Political Communication Ethics: Peter Loge
Ethical Communication Ethical communication involves respect and civil discourse. Taking time to listen to other sides and treating lawmakers with civility are key to a healthy democratic process. Respecting procedures that bolster the institutions of democracy and working together can help us achieve a better America. The truth is click bait The truth is not boring. We can be clever about presenting truth and facts. Presenting the truth in a click bait format—with catchy headlines, good photos, and a listicle—is possible. Ethical communication doesn’t have to be dry, like eating our vegetables. Improving the media The media can and should cover politics in a way that encourages citizens to be engaged participants in a democracy, instead of spectators. Recognizing robust and ethical leadership in our lawmakers will encourage a high bar of communication among all politicians. Supporting substantive reporting through subscriptions is imperative. Find out more: Peter Loge is the founding director of the Project on Ethics in Political Communication and an Associate Professor in the School of Media and Public Affairs at The George Washington University, as well as a strategic communication consultant. He has served in senior positions for Senator Edward Kennedy, for three members of the US House of Representatives, and in the Obama administration. Loge has led and advised a range of campaigns and organizations, put the first Member of Congress on the internet, lobbied for “America’s Funniest Home Videos,” served as a Senior Policy Advisor for health care in the US House during the debate over the Affordable Care Act, and was a Chief of Staff in the House of Representatives during the Clinton impeachment proceedings. You can follow him on Twitter @ploge.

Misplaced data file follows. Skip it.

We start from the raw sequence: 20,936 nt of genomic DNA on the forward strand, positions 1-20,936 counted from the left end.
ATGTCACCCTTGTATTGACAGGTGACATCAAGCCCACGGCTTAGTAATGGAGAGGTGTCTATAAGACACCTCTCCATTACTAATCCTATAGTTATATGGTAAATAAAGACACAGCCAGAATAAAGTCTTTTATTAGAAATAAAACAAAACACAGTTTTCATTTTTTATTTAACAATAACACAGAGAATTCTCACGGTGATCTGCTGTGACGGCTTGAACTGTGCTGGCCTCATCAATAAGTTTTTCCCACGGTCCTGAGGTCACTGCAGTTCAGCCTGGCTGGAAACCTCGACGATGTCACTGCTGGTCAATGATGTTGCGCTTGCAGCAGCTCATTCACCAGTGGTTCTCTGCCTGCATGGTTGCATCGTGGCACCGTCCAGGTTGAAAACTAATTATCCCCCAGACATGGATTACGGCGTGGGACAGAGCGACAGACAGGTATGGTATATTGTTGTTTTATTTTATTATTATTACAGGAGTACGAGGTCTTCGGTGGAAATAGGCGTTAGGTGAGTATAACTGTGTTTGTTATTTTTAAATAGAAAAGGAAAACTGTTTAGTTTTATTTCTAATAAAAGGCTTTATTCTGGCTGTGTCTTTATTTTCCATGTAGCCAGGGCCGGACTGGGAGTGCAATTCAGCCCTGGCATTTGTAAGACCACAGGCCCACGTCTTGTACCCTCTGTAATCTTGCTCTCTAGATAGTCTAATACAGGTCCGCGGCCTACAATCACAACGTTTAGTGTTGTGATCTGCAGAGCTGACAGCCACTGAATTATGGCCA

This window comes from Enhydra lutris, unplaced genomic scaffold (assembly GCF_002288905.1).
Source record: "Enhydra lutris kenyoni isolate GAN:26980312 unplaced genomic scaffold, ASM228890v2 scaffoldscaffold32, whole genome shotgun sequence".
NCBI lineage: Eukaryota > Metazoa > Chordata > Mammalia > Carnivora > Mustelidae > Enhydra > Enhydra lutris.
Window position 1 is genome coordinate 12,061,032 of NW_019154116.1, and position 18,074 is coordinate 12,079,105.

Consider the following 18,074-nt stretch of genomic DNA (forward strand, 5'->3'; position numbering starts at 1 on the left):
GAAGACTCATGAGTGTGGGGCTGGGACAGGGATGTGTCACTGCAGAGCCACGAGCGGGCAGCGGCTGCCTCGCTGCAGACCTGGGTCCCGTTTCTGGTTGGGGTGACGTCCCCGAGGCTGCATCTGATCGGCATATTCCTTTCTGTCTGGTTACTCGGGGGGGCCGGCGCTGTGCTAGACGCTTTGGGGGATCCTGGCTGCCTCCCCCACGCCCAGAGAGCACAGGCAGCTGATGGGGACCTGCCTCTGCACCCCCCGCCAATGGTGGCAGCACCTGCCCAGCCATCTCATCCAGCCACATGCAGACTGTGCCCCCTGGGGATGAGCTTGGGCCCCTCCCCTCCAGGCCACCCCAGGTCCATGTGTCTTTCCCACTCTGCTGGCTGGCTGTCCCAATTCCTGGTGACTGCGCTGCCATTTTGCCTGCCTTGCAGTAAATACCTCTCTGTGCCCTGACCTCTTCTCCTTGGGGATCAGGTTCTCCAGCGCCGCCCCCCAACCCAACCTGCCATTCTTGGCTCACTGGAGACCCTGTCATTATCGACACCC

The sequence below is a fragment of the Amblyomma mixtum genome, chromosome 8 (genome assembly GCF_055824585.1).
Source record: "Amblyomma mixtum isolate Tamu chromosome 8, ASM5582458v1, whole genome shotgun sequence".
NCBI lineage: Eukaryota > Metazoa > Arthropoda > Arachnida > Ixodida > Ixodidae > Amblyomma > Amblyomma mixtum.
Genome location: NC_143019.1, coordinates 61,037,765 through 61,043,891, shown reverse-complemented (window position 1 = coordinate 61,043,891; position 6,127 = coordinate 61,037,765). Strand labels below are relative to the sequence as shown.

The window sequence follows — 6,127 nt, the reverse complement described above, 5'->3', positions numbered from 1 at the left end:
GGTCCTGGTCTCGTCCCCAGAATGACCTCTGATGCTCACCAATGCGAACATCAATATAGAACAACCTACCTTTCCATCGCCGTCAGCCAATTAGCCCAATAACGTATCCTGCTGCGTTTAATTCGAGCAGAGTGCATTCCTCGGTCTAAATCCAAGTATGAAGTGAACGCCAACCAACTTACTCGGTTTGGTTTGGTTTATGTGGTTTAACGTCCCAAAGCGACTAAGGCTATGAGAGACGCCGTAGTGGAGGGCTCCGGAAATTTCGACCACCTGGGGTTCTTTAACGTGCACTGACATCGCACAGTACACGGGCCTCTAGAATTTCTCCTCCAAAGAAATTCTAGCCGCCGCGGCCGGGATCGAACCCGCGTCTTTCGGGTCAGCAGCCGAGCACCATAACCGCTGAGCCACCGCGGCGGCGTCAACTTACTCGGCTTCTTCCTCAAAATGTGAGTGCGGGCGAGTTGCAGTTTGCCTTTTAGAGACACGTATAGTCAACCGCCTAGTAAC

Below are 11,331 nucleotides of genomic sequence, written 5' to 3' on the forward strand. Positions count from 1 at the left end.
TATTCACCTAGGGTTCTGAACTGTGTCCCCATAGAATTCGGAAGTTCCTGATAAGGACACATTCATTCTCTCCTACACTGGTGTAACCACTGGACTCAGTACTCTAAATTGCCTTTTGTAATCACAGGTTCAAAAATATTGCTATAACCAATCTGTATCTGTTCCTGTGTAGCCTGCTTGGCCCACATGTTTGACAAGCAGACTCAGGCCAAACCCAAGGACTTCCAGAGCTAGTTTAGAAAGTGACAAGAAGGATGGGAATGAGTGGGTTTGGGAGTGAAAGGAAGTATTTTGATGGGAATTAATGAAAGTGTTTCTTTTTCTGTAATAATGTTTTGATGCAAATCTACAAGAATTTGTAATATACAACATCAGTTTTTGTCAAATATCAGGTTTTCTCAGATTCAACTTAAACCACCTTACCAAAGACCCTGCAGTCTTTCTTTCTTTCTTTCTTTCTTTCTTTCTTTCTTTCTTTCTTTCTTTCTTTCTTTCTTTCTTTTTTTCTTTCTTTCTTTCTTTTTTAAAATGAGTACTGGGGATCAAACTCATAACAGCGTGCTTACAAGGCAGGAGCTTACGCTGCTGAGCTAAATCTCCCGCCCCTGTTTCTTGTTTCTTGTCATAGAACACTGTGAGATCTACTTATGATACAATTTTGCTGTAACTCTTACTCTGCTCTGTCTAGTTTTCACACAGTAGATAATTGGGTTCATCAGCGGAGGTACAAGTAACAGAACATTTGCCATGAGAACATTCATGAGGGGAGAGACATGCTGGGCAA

Duration: 29 min